Christopher Nolan has never shied away from bold decisions, creating unique cinematic effects like Inception‘s mind-bending hallway scene, casting oddball actors like Heath Ledger as The Joker, and telling stories in mostly non-linear and splintered fashions. In the past, his creative instincts have led him to great success both critically and financially. Now, he’s making another bold move, and no it’s not casting One Direction heartthrob Harry Styles (though, that is head scratching), it’s creating a PG-13 war movie.
Most war movies before the late 1960s have been given either a G or PG rating and the tone of many of those films instilled a sense of pride, honor, and glory of war. However, after the end of the Vietnam War, filmmakers embraced the anti-war film. Francis Ford Coppola’s Apocalypse Now, Stanley Kubrick’s Full Metal Jacket, and Oliver Stone’s Platoon revealed the ugliness, the brutality, and the inhumanity of war. Violence, gore, sex, and explicit language were the main vehicles to showcase that, resulting in the R rating, and setting a heavy standard for future war films.
Considered one of the greatest war films of all time, Spielberg’s Saving Private Ryan approached war with an anti-war fist, showing audiences the horrific brutality, but juxtaposing it with an honoring nod to the brave men that fought during World War II. The level of realistic violence easily gave it an R rating and lifted the bar even higher for war movies to come.
Within the last three decades, few war movies with a PG-13 rating have gone on to claim critical acclaim, financial success or a very long shelf life. Pearl Harbor (which is technically a romance), Red Tails, and Flyboys all have a PG-13 rating and all have been panned by critics. While War Horse was generally loved by critics, it didn’t achieve financial success or a very long shelf life (Have you ever heard anyone claim this to be their favorite war movie?). Violence does not make a great war movie, but audiences expect war movies to be violent and to represent what war actually looks like rather than candy coating it. So, why did Christopher Nolan decide to defy expectations and make a PG-13 war movie?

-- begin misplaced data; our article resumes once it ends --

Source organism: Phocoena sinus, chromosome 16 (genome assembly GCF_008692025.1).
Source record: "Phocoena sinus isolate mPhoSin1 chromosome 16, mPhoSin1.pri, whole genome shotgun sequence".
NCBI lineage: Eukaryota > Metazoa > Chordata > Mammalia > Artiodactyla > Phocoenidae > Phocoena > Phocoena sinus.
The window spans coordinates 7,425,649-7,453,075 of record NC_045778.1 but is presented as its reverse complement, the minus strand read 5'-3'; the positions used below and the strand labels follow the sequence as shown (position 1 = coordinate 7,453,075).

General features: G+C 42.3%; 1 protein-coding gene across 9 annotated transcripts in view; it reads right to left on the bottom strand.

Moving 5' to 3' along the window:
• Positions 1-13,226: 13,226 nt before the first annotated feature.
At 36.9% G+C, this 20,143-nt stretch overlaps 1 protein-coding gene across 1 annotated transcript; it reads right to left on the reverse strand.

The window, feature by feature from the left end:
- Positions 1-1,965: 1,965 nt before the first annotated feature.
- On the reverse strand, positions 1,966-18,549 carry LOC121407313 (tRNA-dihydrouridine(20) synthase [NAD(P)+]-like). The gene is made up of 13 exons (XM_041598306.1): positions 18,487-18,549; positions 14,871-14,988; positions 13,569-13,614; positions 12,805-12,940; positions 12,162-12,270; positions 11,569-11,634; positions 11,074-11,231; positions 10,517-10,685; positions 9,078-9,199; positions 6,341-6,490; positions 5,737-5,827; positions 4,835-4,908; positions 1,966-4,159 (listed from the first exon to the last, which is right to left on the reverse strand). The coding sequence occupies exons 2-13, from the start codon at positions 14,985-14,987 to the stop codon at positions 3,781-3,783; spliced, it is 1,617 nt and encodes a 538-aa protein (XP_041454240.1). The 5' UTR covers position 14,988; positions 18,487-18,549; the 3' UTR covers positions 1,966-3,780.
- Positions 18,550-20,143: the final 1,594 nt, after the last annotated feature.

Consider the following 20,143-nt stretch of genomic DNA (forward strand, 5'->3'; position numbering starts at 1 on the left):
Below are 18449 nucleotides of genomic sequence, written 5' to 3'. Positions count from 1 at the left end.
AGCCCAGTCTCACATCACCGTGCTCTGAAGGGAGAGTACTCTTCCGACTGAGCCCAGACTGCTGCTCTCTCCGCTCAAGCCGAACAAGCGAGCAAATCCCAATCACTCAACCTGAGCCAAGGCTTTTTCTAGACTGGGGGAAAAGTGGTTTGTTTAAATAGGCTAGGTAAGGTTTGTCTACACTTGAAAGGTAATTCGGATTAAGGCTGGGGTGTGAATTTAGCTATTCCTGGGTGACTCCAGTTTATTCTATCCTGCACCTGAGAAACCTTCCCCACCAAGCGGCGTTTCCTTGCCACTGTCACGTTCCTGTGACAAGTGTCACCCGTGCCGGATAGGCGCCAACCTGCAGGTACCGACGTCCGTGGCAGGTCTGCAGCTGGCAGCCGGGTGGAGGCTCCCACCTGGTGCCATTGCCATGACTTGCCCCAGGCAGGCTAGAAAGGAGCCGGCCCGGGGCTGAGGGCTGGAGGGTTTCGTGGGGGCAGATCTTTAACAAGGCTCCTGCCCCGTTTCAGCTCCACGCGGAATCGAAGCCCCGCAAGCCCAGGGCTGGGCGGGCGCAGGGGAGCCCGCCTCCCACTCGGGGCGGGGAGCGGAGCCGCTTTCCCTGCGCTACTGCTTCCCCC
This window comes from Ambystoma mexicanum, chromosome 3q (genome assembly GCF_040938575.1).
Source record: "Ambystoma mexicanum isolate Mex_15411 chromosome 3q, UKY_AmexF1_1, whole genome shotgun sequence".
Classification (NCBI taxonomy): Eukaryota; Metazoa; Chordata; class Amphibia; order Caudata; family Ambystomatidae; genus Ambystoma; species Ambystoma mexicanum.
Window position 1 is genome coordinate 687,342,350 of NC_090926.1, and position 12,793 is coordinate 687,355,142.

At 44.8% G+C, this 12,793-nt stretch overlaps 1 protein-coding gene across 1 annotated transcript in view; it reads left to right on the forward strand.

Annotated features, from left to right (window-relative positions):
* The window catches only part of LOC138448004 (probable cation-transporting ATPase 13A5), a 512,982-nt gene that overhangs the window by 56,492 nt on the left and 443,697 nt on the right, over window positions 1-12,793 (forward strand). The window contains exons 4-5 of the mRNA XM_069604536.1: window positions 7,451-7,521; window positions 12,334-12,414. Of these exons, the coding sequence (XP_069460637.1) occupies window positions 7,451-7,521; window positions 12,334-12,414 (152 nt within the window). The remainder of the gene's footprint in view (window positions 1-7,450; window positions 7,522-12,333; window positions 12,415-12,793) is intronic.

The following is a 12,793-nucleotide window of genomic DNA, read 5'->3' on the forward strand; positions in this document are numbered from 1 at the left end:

Don’t think for a second this wasn’t a conscious decision on his part. He wrote and directed Dunkirk. Prior to making any film the creator always aims for a certain rating and this is especially based upon genre. Deadpool is a prime example, defying audience expectations by consciously making an R-rated superhero movie rather than PG-13.
If you look at his film history, Nolan’s only R-rated movie is Memento. Afterward, he’s been a master at the PG-13 rating, crafting suspenseful and violent action while not taking it too far, and inviting more people to enjoy his stories. However, the genres of all his prior movies fit well there. The war genre doesn’t.
I’d be lying if I said I wasn’t concerned by this bold move. Past movies have convinced audiences that war has weight, consequences, and high stakes, and by watering those stakes down, Nolan seriously risks alienating his audience and turning them off to his story. However, time and again, Nolan has defied expectations, setting new standards in storytelling, effects, and genre.
Perhaps he’ll do it again with Dunkirk.
Dunkirk releases in theaters on July 21st, 2017.
Photos courtesy of: Warner Bros. Pictures, Dreamworks Pictures, and Walt Disney Pictures.